In exchange for Peter’s help with the construction cleanup, which had been finished in five days instead of three, Kacey told her brother she would use one of his songs in his videos. He felt overwhelmed, and spent the next week fine-tuning his own recording constantly. He barely left his room for meals. During that week, the house felt like how it was when Peter was back at college, with Sarah staring at Kacey until she complimented her cooking. Most of their conversations during construction were about the priority of her mother’s pantry, which would take a day to set up, and then she would be able to use the room. Not fair, Kacey thought, but this conflict was quickly reconciled by a father-daughter shopping spree.
Curtis’ way of shopping was like taking a wedding registry: everything was assumed to be bought until it was not. Kacey never realized how lovely shopping must be when you are wealthy.
Now though, Peter isn’t satisfied with her use of his new song:
“Peter, the video got one hundred thousand views. That’s not bad!”
“No, it’s not bad, but you could’ve gotten more! Your dancing videos get millions. Why didn’t you make a dancing video?”
“Because the vibe was different. I like what I did.”
“You did a ‘cutesy’ video. I see them all the time where you stick out your tongue and look away and straight down the camera lens like you’re going to kiss it. Everyone does those.”
At that moment, Sarah came in as if called upon to restore the peace.
“What’s going on?”
What was going on was that Peter was hinting at something rather twisted. Kacey knew when she posted it that the song with her brother’s music would get fewer views. It was a video she felt comfortable posting, because Peter was family, and she had the authority to post a video using his music, fully clothed, without jumping up and down. It was a video of decency, which is why it was unpopular.
By contrast, she was always hesitant to post what became her most popular videos. Their trend was one of short skirts, pouty lips, and the occasional perky shirt.
“Kacey put no effort into the video with my music. She didn’t even dress up.”
“Kacey…” Sarah sang.
Kacey’s mother walked over and put her hands on Kacey’s waist. Almost in an embrace, Sarah stripped Kacey of her shirt. Sarah ripped it off her back and tossed it to the ground, then she pulled the biker shorts up her daughter’s hips until the elastic ripped.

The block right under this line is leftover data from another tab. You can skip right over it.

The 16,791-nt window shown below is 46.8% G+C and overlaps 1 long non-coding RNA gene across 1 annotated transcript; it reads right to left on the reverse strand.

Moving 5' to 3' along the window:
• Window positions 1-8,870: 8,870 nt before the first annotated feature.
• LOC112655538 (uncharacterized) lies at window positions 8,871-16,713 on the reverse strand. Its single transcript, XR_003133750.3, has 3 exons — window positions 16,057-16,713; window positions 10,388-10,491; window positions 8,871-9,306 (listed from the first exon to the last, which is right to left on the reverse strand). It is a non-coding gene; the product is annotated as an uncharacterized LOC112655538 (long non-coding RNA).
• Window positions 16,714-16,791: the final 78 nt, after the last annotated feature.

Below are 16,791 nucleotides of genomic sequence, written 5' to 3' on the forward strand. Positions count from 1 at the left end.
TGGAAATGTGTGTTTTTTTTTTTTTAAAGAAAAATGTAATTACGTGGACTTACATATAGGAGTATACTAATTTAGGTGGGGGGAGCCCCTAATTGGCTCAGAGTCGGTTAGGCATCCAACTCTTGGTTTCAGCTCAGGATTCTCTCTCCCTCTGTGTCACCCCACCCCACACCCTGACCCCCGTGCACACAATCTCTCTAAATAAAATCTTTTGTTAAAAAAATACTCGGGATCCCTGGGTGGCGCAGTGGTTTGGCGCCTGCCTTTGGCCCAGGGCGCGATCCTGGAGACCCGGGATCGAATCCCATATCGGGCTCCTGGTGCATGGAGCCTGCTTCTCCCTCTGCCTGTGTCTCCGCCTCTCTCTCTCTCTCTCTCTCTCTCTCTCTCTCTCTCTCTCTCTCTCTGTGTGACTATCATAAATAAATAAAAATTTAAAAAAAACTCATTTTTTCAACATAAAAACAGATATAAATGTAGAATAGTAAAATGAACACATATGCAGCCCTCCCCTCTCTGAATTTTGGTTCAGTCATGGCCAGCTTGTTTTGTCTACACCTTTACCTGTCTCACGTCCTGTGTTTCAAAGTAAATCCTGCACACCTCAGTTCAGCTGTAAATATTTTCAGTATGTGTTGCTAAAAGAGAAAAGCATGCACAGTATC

“Put on a sports bra and do the video again. Now.”
“Mom, what?” Kacey squeaked.
“We are going to watch, and you are going to do the video again, this time dancing and using your brother’s song. Do you understand?”
Sarah walked into Kacey’s room and sat with her back to the wall of her pantry. She invited Peter in to watch, and he looked around for Kacey’s eyes before stepping in.
And so the scene: a mother woman steps into her daughter’s room. places her back against the farthest wall and slinks down to watch as her daughter juts out her hips, arcs her back, sticks out her ass, flashes her chest, and rolls her body. This must be what separates a girl from a woman.
That video became the most popular video on her page. Commentors raved about how little she wore, and how forced the dancing was. She attracted a new group of followers who fetishized the video. Something about it engrossed her following. It was obsessive, erotic, and demeaning. Kacey danced without a smile, staring down the barrel of the iPhone lens. Tumblr pages were dedicated to the dissection and recreation of every frame of her video. Why had it been so compelling to watch this tiny girl, not pretty enough to be famous, but becoming an exhibition in the name of notoriety? It was hard to make out, but if you went online (as so many did) and scoured through the thumbnails, you can just spot the tears sprouting from Kacey’s eyes.
Curtis came through the door and immediately commented on the scent. “What the hell is that?” he said to Sarah before coming to aid and spotting her wrist. Curtis was accustomed to this smell at his hospital.
He once told Kacey over dinner that he treated three burn victims with skin grafts that got rejected. Just wanting to hear her father’s booming voice, she asked him to explain more. The conversation turned clinical as Curtis explained how the skin of the same person (or otherwise, a cadaver) surgically replaced the skin of the victim. If a skin graft gets rejected, which it often does, the skin dies on the living patient: turning yellow and purple until you can see the places where it was stitched in. Kacey thought how insightful this was. Sarah stayed seated and gnawed on her chicken bones.
The scent of burning flesh was not one that Kacey tolerated. It made the rest of her day unbearable, causing her to produce subpar videos. She didn’t want to shed her sweatshirt for fear of the smell attaching to her body. How easy it would be, she thought, to trip or bump or burn her skin and need a graft herself. Where would they take it off of her, and where would it need to be placed? The smell of flesh felt like it doubled in the film lights of her bedroom. She went outside that afternoon and sobbed.
She came back inside, resolute to spend the entire night making videos. And she did, beginning with complicated dances and clever puns. She added titles and effects and animations throughout the night, until the only thing stopping her were the processing speeds of her computer and phone. She worked through the scent of flesh that still clung to her nostrils, and she worked through the hushed sounds from inside her parent’s bedrooms.
“I think we may be in over our heads,” her father boomed.